Public worship necessarily supposes an assembly composed of a number of Christians, met together by divine appointment, not for any political purpose, to injure or alter the kingdoms of this world, but for the due observance of those holy ordinances which Christ, as Lord of his own house, and Head of his church, has appointed to be observed. No determinate number of Christians is any where, in the records of Christianity, prescribed; but so many there must be as will constitute it public worship.

The ordinances which are appointed to be administered in these assemblies, are reading the Holy Scriptures, and preaching the word, that is, expounding and applying it, hearing attentively the word read and preached; praying to God for all necessary blessings, both for soul and body, for ourselves and others; singing hymns and making melody in our hearts to the Lord, and administering and receiving the sacraments of baptism and the Lord's supper. These are the several parts of public worship which are of divine authority; and no man, nor any body of men, have power to add to or take from them—for any to pretend to have a power to do either, is a bold invasion of the just right and prerogative of Christ.

Some persons think, that preaching, or instructing men in the principles and duties of religion, administering baptism, and partaking of the Lord's supper, are improperly termed acts of divine worship. And indeed, according to the strict notion of religious worship, this may appear very true; but as these are duties to which we are to attend, in obedience to the will of God, and designed instrumentally to produce in the heart a temper of piety, or raise those affections there which are properly religious, they may also, in a general sense, be considered, as they commonly are, as parts of the religious worship required by Christianity; which probably may justify the speaking of them as duties of the Christian worship, though, in other places, they are distinguished from them. The public worship of God is performed under the conduct of a gospel ministry—both of which are of divine institution. Ministers, duly qualified and authorized, are to preside in these religious assemblies, to be guides to private Christians in all the parts of public worship, to see that every thing be performed decently and in order, with becoming solemnity. They must be careful to dispense the ordinances of gospel-worship purely, without mixing human inventions with them, and with that reverence and decorum which becomes those who act in the name, and have to approach God, who “will be sanctified in them who come nigh him, and before all the people he will be glorified.” The stated time for public worship, according to the New Testament, is the first day of the week. The religious observance of one day in seven to the honour of God the Creator, is as ancient as the creation of the world. The same institution was renewed to the people of Israel in the wilderness, in the law of the Sabbath. This is a very judicious proportion of time to be consecrated for the public worship of Almighty God, as it neither encroaches too much on the temporal business and commerce of life, nor leaves too great intervals for the impressions of religion to wear away. The fixing of public worship to the first day of the week, in honour of our Redeemer, is as old as the Christian church. It is true, we have not an express syllabical precept for the religious observation of the first day of the week, as the Christian Sabbath; but this may be deduced from the New Testament, by necessary consequence. Our Saviour sanctified this day by rising from the dead on it. The apostles, for reasons satisfactory to themselves, observed it. Their constant custom was, from the time of his resurrection, and in honour of it, to appropriate the first day of the week to public worship. Collections for the poor were ordered by St. Paul to be made on this day; and why should it be chosen for this purpose, but only because their assemblies for public worship were held at that time. So far then, at least, as the example of the first preachers of Christianity, and practice of the most early Christians, can lay an obligation on us, we are bound to apply this day to the duties of public worship. A modern poet beautifully describes Sabbath-days, in the following lines:—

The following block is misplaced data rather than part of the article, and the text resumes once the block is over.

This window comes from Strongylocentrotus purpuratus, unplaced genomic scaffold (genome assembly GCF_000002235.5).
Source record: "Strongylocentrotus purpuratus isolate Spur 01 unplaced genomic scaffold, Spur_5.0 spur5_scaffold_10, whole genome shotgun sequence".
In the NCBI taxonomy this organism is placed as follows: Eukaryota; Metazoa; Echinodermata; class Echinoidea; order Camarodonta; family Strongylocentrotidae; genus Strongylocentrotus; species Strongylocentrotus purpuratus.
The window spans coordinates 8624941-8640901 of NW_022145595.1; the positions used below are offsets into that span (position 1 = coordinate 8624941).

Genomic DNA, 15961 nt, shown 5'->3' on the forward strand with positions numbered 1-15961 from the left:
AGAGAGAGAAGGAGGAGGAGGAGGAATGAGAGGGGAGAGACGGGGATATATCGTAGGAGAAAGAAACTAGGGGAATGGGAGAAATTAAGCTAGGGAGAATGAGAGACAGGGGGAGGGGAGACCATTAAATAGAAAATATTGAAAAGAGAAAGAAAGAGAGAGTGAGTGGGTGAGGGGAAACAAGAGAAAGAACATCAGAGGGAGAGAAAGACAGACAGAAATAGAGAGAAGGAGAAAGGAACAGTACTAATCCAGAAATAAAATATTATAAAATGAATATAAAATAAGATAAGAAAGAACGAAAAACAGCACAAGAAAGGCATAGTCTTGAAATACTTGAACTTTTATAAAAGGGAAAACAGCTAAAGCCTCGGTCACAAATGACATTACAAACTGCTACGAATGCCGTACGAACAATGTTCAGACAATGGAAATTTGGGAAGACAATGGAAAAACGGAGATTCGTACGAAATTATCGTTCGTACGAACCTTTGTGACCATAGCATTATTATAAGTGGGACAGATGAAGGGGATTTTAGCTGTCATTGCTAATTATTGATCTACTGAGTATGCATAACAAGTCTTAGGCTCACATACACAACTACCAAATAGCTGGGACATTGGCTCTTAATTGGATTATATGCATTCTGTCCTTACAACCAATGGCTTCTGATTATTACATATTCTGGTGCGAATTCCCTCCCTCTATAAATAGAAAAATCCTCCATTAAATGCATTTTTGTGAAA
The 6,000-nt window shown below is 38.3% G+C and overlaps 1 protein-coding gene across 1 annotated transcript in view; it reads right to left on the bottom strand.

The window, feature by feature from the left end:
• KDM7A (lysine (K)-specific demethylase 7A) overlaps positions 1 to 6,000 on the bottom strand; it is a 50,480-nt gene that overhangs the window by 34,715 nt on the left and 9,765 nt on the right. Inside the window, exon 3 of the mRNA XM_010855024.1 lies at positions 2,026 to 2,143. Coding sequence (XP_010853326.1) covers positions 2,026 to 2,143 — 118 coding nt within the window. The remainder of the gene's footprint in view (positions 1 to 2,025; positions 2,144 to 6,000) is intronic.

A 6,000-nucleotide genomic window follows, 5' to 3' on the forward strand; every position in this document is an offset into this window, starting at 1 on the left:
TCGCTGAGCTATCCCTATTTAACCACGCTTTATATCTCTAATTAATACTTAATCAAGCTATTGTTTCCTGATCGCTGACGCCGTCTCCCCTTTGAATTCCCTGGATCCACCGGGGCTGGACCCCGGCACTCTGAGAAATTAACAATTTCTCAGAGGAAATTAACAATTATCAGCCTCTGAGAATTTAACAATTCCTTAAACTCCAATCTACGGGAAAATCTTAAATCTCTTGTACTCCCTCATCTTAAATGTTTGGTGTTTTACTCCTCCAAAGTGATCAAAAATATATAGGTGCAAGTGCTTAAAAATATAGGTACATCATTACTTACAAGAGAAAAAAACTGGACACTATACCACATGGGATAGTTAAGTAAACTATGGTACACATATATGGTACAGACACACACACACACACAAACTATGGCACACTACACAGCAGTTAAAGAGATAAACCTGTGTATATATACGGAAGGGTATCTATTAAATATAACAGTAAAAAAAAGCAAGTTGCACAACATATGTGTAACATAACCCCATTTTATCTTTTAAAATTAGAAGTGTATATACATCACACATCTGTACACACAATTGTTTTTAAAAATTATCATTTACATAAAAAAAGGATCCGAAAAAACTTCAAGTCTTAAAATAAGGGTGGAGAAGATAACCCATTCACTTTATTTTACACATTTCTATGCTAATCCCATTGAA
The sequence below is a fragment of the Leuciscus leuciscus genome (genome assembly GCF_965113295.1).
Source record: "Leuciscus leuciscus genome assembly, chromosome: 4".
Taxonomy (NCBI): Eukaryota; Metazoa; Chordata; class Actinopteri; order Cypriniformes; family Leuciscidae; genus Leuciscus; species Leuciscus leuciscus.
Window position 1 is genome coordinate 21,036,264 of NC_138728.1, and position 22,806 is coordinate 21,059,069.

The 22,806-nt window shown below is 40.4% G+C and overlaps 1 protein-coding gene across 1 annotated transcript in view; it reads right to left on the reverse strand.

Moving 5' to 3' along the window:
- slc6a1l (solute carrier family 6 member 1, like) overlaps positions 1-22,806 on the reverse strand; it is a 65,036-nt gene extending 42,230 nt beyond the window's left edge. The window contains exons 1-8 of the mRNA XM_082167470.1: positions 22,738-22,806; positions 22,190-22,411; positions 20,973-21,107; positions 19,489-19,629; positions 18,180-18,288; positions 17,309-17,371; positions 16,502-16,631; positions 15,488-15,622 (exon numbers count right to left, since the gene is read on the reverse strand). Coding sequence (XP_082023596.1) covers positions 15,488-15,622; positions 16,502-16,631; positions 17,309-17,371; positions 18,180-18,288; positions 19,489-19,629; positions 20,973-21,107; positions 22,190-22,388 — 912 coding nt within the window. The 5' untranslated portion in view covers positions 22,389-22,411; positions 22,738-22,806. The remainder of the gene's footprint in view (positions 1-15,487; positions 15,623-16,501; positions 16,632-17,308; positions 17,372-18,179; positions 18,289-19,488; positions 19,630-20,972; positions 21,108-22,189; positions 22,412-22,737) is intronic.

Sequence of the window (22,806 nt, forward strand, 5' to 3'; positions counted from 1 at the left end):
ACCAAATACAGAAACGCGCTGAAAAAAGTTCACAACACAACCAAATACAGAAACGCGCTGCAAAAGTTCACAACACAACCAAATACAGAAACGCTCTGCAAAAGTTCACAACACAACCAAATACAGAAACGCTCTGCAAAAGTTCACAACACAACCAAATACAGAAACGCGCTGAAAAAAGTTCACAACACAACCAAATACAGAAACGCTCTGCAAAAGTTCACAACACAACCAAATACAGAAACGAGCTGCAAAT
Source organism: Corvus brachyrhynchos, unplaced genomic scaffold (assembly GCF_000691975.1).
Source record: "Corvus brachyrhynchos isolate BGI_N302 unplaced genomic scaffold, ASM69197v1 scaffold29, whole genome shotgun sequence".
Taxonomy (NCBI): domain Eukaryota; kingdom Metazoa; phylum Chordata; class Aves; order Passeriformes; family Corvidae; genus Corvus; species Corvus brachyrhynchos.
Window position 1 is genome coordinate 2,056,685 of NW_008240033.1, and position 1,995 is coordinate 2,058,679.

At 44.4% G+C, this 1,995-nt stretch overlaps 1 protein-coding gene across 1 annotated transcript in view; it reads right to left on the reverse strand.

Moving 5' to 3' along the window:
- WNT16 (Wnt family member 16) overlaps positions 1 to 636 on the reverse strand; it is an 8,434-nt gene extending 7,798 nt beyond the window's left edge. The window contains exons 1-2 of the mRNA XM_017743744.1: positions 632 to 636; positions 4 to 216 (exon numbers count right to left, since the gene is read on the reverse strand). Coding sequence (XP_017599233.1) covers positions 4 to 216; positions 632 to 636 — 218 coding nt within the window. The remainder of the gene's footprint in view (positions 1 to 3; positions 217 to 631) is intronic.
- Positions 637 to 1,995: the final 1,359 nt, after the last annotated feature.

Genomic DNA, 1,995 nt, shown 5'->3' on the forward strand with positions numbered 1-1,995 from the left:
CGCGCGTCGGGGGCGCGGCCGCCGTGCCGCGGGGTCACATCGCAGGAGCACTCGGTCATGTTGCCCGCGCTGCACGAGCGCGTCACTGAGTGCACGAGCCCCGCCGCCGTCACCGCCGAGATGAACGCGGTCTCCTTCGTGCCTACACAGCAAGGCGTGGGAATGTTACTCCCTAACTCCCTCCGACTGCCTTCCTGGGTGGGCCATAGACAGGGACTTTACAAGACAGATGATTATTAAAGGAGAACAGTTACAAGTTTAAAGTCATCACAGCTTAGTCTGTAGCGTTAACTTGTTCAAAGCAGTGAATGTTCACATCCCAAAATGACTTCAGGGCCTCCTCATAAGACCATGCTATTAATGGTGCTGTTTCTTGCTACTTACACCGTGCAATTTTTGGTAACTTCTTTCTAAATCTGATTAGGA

“Types of eternal rest—fair buds of bliss,
In heavenly flowers unfolding week by week—

The next world's gladness imag'd forth in this—
Days of whose worth the Christian's heart can speak

Eternity in time—the steps by which
We climb to future ages—lamps that light

Man through his darker days, and thought enrich,
Yielding redemption for the week's dull flight.

Wakeners of prayer in man—his resting bowers
As on he journeys in the narrow way,

Where Eden-like, Jehovah's walking hours
Are waited for as in the cool of day.

Days fix’d by God for intercourse with dust,
To raise our thoughts, and purify our powers—

Periods appointed to renew our trust—
A gleam of glory after six days' showers |

A milky way mark'd out through skies else drear,
By radiant suns that warm as well as shine—

A clue, which he who follows knows no fear,
Though briars and thorns around his pathways twine.